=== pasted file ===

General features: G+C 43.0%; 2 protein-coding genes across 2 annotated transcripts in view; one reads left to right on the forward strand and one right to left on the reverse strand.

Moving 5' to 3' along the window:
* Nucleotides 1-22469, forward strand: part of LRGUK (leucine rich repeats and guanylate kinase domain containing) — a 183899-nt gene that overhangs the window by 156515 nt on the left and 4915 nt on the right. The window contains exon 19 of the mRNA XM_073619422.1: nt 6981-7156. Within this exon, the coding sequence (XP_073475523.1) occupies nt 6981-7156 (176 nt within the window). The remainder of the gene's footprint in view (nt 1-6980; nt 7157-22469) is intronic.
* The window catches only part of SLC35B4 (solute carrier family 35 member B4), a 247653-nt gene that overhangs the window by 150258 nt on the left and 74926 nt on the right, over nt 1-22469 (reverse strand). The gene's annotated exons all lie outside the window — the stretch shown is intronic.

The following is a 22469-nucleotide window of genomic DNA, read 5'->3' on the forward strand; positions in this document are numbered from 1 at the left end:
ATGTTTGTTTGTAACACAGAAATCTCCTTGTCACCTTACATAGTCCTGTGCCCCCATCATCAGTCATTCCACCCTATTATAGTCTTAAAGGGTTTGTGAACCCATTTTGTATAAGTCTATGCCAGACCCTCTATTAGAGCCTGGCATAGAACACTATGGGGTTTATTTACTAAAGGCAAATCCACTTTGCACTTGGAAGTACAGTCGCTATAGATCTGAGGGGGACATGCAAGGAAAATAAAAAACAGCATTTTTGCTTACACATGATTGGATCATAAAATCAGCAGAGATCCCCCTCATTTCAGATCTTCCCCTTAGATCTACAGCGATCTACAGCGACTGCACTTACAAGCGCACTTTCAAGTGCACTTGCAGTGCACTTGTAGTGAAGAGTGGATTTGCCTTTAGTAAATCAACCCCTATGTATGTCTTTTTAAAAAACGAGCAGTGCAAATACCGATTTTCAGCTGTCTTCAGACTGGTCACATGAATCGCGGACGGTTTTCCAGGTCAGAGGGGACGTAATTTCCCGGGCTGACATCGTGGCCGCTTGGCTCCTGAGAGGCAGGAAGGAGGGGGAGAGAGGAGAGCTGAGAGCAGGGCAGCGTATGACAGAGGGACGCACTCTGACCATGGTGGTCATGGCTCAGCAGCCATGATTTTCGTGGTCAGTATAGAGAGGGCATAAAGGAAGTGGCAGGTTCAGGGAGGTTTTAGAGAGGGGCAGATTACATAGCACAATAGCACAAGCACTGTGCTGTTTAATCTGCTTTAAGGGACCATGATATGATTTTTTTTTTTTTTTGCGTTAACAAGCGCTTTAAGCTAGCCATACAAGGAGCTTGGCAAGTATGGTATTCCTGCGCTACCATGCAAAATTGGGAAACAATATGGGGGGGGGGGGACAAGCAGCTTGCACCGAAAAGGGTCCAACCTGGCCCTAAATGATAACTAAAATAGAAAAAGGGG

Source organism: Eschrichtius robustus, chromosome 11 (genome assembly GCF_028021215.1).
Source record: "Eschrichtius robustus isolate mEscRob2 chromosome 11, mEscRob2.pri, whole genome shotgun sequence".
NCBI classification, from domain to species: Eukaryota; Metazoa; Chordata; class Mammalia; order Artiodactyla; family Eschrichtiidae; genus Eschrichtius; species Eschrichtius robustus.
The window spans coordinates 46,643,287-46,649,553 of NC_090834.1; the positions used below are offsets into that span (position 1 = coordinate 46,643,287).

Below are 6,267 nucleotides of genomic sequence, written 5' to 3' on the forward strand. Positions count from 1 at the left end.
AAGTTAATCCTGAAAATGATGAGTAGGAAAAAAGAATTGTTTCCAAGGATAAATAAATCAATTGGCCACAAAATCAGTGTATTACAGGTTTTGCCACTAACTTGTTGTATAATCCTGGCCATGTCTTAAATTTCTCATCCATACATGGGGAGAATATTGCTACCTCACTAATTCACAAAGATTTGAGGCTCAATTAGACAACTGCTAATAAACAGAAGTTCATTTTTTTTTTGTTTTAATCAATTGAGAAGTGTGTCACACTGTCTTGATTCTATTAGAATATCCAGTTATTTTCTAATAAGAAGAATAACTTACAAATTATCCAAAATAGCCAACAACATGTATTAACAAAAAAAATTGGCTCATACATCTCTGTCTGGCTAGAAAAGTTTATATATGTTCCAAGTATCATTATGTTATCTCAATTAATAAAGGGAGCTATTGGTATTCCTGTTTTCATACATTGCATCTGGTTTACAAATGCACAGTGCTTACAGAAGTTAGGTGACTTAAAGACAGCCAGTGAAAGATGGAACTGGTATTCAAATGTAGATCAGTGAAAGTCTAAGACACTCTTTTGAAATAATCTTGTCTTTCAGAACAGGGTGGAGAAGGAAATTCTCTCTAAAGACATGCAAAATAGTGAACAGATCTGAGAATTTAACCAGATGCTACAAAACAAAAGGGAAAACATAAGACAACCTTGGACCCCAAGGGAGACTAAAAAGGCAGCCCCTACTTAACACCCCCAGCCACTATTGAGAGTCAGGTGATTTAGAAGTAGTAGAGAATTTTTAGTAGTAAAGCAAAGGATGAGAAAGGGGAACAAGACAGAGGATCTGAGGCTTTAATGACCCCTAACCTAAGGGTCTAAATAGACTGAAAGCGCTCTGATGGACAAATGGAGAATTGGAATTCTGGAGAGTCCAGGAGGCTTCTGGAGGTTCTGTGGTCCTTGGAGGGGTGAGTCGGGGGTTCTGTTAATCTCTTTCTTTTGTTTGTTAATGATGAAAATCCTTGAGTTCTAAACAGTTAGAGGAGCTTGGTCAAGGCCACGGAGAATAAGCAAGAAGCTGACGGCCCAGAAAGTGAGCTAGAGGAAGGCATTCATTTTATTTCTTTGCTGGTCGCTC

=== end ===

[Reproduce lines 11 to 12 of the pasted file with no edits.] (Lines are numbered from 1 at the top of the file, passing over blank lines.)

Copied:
Below are 6,267 nucleotides of genomic sequence, written 5' to 3' on the forward strand. Positions count from 1 at the left end.
AAGTTAATCCTGAAAATGATGAGTAGGAAAAAAGAATTGTTTCCAAGGATAAATAAATCAATTGGCCACAAAATCAGTGTATTACAGGTTTTGCCACTAACTTGTTGTATAATCCTGGCCATGTCTTAAATTTCTCATCCATACATGGGGAGAATATTGCTACCTCACTAATTCACAAAGATTTGAGGCTCAATTAGACAACTGCTAATAAACAGAAGTTCATTTTTTTTTTGTTTTAATCAATTGAGAAGTGTGTCACACTGTCTTGATTCTATTAGAATATCCAGTTATTTTCTAATAAGAAGAATAACTTACAAATTATCCAAAATAGCCAACAACATGTATTAACAAAAAAAATTGGCTCATACATCTCTGTCTGGCTAGAAAAGTTTATATATGTTCCAAGTATCATTATGTTATCTCAATTAATAAAGGGAGCTATTGGTATTCCTGTTTTCATACATTGCATCTGGTTTACAAATGCACAGTGCTTACAGAAGTTAGGTGACTTAAAGACAGCCAGTGAAAGATGGAACTGGTATTCAAATGTAGATCAGTGAAAGTCTAAGACACTCTTTTGAAATAATCTTGTCTTTCAGAACAGGGTGGAGAAGGAAATTCTCTCTAAAGACATGCAAAATAGTGAACAGATCTGAGAATTTAACCAGATGCTACAAAACAAAAGGGAAAACATAAGACAACCTTGGACCCCAAGGGAGACTAAAAAGGCAGCCCCTACTTAACACCCCCAGCCACTATTGAGAGTCAGGTGATTTAGAAGTAGTAGAGAATTTTTAGTAGTAAAGCAAAGGATGAGAAAGGGGAACAAGACAGAGGATCTGAGGCTTTAATGACCCCTAACCTAAGGGTCTAAATAGACTGAAAGCGCTCTGATGGACAAATGGAGAATTGGAATTCTGGAGAGTCCAGGAGGCTTCTGGAGGTTCTGTGGTCCTTGGAGGGGTGAGTCGGGGGTTCTGTTAATCTCTTTCTTTTGTTTGTTAATGATGAAAATCCTTGAGTTCTAAACAGTTAGAGGAGCTTGGTCAAGGCCACGGAGAATAAGCAAGAAGCTGACGGCCCAGAAAGTGAGCTAGAGGAAGGCATTCATTTTATTTCTTTGCTGGTCGCTC